If you are currently one of the many people staying home, and finding more time for sewing, maybe you're starting to think about projects that take a little more time or effort. If so, I have some ideas for extra details and embellishments that you might be interested in exploring, all found on my bookshelf.
I do have quite a few sewing and textile art books in my collection, and this month I will share some of the interesting ideas from these books. Maybe I'll even be inspired to use some myself ;)
|Embellishments A-Z / Stephanie Valley|
Newton, CT: Taunton Press, c1999.
The book is laid out in sections, with different techniques described in each. I'm particularly fond of things like bias binding and piping, so was pleased to see mention of them -- the only technique I hadn't seen before was shirred piping, when the casing for your piping is gathered up around the cord, giving it quite a decorative appearance.
I also like the illustrations and suggestions for using basic stitching to great advantage, particularly in the couching and decorative machine stitching sections. I can see using these to decorate a panel of a garment before putting a piece together.
In the section on machine embroidery, she also demonstrates bobbin work, which is using heavier decorative threads in the bobbin and stitching from the wrong side, essentially. And there is also information about the cable stitch, a raised, looped stitch made from setting your tension differently and using decorative threads.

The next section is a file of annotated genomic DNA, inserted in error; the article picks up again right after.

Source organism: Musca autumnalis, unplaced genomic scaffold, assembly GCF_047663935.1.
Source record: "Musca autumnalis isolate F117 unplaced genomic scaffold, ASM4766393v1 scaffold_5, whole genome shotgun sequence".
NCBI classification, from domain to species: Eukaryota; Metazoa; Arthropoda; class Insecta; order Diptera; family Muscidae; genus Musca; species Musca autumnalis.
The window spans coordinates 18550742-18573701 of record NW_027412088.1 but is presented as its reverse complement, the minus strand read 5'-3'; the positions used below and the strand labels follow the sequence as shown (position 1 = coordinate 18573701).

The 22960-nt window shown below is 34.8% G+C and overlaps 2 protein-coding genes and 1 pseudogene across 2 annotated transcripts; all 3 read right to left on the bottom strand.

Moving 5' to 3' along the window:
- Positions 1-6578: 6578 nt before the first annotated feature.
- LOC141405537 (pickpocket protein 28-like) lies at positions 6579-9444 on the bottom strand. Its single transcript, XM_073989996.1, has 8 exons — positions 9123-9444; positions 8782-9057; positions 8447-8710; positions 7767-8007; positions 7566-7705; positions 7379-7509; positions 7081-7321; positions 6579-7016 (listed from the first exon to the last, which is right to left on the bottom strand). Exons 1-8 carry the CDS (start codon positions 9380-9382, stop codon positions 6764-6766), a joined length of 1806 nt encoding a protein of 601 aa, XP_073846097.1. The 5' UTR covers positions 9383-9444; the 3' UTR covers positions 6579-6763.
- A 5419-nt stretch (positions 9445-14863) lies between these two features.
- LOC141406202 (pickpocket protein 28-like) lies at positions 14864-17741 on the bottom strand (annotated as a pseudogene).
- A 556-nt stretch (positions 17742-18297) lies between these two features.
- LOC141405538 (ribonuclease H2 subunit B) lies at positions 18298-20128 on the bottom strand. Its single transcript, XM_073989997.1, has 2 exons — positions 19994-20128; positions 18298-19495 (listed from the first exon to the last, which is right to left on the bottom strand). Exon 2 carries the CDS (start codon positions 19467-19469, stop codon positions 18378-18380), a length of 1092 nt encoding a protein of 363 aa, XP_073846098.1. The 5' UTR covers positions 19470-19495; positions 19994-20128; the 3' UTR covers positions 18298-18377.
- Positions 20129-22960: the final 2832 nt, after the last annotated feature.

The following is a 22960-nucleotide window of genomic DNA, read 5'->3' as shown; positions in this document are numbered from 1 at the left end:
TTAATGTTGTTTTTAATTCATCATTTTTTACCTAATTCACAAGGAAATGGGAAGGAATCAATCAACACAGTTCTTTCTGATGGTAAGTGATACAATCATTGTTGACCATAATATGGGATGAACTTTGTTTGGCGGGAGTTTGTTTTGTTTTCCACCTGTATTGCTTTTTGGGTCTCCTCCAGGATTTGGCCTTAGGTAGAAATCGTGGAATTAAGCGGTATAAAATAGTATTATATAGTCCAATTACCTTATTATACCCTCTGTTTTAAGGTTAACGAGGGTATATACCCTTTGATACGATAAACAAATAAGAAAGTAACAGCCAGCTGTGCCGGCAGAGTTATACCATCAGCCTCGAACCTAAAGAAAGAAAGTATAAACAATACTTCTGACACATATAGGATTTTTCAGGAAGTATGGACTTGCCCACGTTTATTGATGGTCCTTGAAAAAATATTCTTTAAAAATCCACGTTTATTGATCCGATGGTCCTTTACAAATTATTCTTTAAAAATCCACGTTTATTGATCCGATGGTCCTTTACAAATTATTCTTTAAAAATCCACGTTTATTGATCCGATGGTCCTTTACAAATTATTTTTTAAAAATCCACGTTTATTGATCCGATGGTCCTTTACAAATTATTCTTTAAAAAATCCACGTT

There are also ideas for fancier fabric manipulation -- the chapter on velvet is particularly fascinating. While I've seen velvet embossed with rubber stamps previously (she does go over this also) the part I found clever was using simple household items to create great effects. The velvet below has been embossed using a wire rack, but it looks fabulous.
There are other ways to manipulate fabrics, like sewing all kinds of tucks -- pintucks, crossed tucks, etc -- an effect I really like. You might also want to slice and reassemble fabric using weaving techniques. I've tried a few of these kinds of projects when working on textile arts, but never thought about using them to create fabrics to use for clothing. It's giving me some ideas.
In each chapter, the projects move from easy to challenging, and are clearly marked as to their difficulty levels. There are many, many clear photographs of each technique, and clearly explained steps for each.
If you're looking for a way to add an extra element of pizzazz to your projects, this is a good basic guide to some new decorative ideas. I would recommend it to anyone interested in adding something truly individual to a project or two.